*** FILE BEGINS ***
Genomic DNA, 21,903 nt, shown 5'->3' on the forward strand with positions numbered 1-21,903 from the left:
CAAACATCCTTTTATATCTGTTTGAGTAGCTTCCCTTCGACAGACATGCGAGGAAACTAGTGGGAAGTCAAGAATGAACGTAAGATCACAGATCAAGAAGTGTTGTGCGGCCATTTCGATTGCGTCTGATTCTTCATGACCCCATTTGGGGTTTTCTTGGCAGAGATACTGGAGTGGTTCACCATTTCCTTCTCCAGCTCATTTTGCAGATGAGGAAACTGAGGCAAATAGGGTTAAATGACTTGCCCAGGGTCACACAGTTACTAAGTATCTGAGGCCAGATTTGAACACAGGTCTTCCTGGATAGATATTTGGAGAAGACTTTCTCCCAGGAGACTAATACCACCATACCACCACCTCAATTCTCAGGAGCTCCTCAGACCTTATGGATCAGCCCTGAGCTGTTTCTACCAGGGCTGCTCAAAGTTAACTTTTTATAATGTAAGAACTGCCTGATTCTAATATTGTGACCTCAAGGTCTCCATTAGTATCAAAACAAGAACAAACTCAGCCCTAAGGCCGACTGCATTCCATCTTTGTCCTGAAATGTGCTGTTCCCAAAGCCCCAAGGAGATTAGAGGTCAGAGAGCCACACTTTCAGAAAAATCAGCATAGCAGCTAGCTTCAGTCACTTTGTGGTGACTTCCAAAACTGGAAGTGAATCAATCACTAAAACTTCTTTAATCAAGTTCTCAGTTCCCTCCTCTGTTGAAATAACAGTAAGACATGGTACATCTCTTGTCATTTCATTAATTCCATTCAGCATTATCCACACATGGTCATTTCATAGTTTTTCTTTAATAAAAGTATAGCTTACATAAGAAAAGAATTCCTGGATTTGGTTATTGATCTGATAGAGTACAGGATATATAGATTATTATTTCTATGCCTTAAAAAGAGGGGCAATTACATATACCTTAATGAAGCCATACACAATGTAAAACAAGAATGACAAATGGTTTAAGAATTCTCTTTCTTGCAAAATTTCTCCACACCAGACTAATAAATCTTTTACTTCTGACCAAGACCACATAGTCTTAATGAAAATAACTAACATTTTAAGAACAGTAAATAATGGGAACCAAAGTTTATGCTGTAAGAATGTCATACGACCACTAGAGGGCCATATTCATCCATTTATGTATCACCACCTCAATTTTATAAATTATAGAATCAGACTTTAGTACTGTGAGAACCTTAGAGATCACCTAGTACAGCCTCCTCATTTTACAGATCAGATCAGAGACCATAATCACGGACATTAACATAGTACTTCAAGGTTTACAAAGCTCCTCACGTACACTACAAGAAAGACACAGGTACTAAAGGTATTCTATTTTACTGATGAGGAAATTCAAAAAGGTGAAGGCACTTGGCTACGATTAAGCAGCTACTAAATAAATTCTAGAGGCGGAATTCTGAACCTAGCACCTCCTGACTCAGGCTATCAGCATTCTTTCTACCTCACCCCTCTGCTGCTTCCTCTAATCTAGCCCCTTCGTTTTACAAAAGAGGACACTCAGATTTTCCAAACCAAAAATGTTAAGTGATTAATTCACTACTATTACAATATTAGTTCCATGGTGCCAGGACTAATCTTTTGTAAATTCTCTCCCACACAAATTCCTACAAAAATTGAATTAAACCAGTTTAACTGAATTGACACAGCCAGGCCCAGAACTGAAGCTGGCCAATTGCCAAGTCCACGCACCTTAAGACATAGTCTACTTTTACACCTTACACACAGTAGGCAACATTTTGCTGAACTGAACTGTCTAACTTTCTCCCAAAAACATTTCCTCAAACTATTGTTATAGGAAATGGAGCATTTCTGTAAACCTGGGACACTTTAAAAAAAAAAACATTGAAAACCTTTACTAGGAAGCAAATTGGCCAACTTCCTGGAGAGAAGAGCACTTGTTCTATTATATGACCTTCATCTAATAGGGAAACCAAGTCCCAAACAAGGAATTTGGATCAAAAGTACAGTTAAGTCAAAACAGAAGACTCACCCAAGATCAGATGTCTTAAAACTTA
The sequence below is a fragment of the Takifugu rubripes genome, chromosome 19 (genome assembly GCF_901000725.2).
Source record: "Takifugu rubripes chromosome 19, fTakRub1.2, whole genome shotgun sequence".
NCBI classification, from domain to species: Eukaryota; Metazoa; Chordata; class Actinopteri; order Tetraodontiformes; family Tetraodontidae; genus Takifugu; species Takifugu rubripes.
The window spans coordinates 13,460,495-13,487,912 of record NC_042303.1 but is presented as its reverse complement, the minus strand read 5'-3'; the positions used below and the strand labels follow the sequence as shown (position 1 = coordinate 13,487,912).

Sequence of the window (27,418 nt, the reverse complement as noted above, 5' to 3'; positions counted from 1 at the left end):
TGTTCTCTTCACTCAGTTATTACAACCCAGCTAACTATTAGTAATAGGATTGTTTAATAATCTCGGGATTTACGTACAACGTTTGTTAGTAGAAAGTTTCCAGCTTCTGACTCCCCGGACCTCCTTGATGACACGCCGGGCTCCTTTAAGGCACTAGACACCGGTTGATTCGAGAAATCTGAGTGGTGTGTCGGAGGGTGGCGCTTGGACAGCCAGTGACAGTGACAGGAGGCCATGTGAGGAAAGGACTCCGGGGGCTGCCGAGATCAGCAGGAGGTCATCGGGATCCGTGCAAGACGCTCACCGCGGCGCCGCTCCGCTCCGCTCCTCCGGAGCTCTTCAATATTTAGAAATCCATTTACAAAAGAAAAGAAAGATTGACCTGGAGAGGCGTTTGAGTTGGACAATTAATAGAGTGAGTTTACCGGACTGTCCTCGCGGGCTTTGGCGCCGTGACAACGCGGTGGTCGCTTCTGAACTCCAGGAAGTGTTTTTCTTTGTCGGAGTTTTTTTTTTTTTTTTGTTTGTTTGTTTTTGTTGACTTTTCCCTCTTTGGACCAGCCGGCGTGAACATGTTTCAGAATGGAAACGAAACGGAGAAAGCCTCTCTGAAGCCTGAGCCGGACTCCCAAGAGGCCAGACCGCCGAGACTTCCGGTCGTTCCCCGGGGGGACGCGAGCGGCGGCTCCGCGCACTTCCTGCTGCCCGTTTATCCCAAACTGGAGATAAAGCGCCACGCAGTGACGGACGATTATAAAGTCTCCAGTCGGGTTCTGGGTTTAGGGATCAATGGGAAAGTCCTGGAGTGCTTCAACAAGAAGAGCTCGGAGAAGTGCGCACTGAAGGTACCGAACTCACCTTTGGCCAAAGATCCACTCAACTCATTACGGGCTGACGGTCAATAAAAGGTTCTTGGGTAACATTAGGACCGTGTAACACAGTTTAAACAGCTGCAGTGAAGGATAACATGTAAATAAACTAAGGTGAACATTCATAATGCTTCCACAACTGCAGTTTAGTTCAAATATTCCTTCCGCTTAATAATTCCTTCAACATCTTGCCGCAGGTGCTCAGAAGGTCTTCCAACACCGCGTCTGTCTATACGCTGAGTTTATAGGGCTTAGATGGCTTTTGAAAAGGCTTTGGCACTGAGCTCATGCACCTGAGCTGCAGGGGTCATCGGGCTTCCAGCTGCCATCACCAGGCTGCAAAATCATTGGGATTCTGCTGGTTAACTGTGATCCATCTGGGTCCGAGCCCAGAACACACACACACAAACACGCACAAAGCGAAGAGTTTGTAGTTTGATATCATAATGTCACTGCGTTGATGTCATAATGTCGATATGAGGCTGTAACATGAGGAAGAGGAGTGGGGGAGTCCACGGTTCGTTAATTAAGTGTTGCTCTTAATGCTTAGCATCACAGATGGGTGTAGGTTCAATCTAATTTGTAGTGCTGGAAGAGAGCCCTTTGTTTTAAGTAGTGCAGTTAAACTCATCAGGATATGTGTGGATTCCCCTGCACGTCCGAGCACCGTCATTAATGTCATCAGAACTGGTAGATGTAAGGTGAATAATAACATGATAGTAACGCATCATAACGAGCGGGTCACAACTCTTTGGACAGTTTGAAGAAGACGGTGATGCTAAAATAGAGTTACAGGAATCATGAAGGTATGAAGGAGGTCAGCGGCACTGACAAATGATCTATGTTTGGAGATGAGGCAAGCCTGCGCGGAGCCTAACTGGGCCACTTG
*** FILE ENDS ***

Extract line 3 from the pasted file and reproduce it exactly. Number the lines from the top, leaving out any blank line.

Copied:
The sequence below is a fragment of the Takifugu rubripes genome, chromosome 19 (genome assembly GCF_901000725.2).